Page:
Doing your own home improvement projects and maintenance can be rewarding: In addition to saving money, there’s a sense of accomplishment that comes with completing a task yourself. But accident rates for DIY enthusiasts might be higher than you think, so practicing some basic safety precautions when you’re using power tools, ladders, and blades is important. It can be easy to forget to use your personal protective equipment when you’re in your own garage, but avoiding serious injury can depend on it, so here are some best practices when you’re working on home projects.
Ladder safety is at the top of the list for preventing injury. Falls from ladders can be painful at best, and deadly at worst. Always make sure your ladder is the right size for the job you’re doing. If you can’t reach to perform the work without standing on the top two steps, your ladder isn’t tall enough. In addition, using a ladder that’s not opened all the way so that the spreader bars lock in place can cause the ladder to move while you’re on it. Also, using a ladder on uneven ground is not recommended because the ladder can rock back and forth.
Always maintain three points of contact and try to keep your limbs and weight as close to the frame of the ladder as possible to avoid tip-over accidents. If you’re using an extension ladder, make sure that for every four feet you go up, the feet of the ladder are one more foot from the wall. This will make sure that your ladder is at the proper angle to support your weight. Here are more tips for how to make your ladder safer and easier to use.
It should go without saying that wearing safety glasses while you’re using power tools is recommended, but they can be easy to forget. Placing a pair in a prominent place near where your power tools are kept is a good way to remind yourself to put them on before operating tools that could send dust or particles up into the air, and consequently your eyes. Make sure the safety glasses you’re using have a stamp on them that says Z87 or Z87+. This label means that the American National Standards Institute rated your eye protection for use with tools. Using sub-par eye protection can result in the glasses breaking or otherwise not being effective at protecting your eyes.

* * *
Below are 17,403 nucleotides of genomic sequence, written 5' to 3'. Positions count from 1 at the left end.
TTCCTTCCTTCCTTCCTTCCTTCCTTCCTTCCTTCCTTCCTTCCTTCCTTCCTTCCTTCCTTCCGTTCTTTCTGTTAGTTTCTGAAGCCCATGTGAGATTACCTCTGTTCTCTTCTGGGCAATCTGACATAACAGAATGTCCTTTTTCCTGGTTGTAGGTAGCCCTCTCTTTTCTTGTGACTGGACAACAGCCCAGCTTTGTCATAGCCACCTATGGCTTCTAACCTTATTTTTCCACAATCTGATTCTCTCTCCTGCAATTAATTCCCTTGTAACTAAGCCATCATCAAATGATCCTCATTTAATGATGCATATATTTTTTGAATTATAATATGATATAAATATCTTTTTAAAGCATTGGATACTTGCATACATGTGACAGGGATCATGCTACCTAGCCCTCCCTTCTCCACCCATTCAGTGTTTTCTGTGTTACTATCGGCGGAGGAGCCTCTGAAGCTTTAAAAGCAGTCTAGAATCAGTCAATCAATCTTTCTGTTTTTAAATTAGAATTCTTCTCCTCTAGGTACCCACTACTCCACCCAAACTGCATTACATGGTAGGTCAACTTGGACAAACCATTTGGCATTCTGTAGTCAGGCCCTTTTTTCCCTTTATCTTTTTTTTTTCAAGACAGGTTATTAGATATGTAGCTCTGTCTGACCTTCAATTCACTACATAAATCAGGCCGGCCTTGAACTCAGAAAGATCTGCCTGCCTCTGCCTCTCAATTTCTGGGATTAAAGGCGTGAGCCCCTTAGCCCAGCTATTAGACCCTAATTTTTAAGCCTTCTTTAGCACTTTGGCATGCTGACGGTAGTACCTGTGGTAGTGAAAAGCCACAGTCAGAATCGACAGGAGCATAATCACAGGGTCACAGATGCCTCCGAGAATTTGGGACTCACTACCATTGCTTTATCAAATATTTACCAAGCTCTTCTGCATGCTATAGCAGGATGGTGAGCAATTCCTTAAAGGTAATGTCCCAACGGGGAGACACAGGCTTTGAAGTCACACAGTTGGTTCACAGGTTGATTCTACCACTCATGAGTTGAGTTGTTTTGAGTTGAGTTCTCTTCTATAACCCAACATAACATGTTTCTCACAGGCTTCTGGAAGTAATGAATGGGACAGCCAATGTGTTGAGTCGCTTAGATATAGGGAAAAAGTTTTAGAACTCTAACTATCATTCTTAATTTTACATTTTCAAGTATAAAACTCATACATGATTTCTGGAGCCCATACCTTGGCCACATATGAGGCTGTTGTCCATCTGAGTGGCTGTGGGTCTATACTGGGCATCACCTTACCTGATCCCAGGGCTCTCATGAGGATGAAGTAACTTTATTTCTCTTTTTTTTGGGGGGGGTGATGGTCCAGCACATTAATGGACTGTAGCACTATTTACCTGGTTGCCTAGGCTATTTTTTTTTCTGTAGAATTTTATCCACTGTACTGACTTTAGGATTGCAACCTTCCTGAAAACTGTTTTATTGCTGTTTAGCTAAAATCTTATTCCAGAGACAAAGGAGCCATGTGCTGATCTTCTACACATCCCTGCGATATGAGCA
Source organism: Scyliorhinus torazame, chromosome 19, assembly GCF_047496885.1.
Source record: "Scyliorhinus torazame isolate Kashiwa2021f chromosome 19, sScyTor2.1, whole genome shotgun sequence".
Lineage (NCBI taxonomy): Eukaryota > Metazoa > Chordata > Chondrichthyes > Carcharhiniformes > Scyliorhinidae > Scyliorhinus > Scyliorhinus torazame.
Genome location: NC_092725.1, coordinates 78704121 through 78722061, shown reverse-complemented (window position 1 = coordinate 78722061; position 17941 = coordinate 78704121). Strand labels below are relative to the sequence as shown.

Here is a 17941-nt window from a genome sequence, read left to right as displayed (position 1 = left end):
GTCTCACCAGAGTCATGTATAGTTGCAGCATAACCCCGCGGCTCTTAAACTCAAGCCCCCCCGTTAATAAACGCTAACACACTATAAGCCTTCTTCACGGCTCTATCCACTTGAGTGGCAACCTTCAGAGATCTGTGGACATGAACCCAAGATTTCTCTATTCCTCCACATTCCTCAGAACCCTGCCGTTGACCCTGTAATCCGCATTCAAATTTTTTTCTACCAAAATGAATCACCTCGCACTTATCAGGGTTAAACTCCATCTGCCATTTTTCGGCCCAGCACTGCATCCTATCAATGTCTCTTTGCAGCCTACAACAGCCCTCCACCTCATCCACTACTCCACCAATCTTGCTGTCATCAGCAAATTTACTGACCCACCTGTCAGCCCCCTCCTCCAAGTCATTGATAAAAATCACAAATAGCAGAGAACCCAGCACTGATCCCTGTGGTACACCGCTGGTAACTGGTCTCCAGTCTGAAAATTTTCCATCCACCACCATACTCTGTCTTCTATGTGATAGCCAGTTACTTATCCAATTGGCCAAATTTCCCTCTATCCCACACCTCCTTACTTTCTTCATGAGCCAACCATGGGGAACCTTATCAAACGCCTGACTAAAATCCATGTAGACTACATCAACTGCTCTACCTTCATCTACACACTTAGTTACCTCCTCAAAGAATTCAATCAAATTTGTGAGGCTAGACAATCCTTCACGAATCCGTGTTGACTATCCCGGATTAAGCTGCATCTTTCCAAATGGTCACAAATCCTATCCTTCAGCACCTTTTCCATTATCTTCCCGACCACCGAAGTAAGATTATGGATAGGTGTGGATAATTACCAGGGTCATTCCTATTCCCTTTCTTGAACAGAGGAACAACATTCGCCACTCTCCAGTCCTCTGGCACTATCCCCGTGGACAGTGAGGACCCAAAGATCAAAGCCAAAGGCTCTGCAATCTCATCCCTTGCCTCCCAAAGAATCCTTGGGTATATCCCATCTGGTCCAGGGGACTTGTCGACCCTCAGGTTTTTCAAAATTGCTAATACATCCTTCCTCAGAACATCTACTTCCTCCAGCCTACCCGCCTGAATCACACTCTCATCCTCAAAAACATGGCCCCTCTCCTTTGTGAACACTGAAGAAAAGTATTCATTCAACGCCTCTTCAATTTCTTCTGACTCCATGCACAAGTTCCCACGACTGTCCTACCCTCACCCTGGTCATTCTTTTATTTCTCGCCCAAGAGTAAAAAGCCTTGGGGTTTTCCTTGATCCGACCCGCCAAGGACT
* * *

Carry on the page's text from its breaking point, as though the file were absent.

If you’re handling material with any sharp edges or debris that could have nails or hardware sticking out of it, you should always wear gloves. Cuts from metal and puncture wounds are notoriously difficult to clean, and in addition to being uncomfortable, they can also cause infection. Using sturdy leather or synthetic puncture resistant gloves can save you a possible trip to the emergency room.
Outdoor electricity and utility safety
If you’re doing a project outdoors, always make sure to call 811 before you do any digging to avoid accidentally disrupting buried utilities or puncturing septic or underground oil tanks. Make sure to stay well clear of power lines, as well. Most overhead power lines require at least ten feet of clearance, but it’s always good to stay even farther away from them then that.
Proper ventilation for dust and fumes
If you’re working inside, make sure to stay on top of ventilation and dust collection. If you don’t have a good shop vac, use a dust mask and make sure to clean up dust as you go. If you’re using chemicals for anything that produces fumes, you might need to do it outdoors, or ventilate your indoor space as much as possible. Regular dust masks don’t protect you from fumes, so don’t rely on a mask for this like for spray paint or lacquer thinner.
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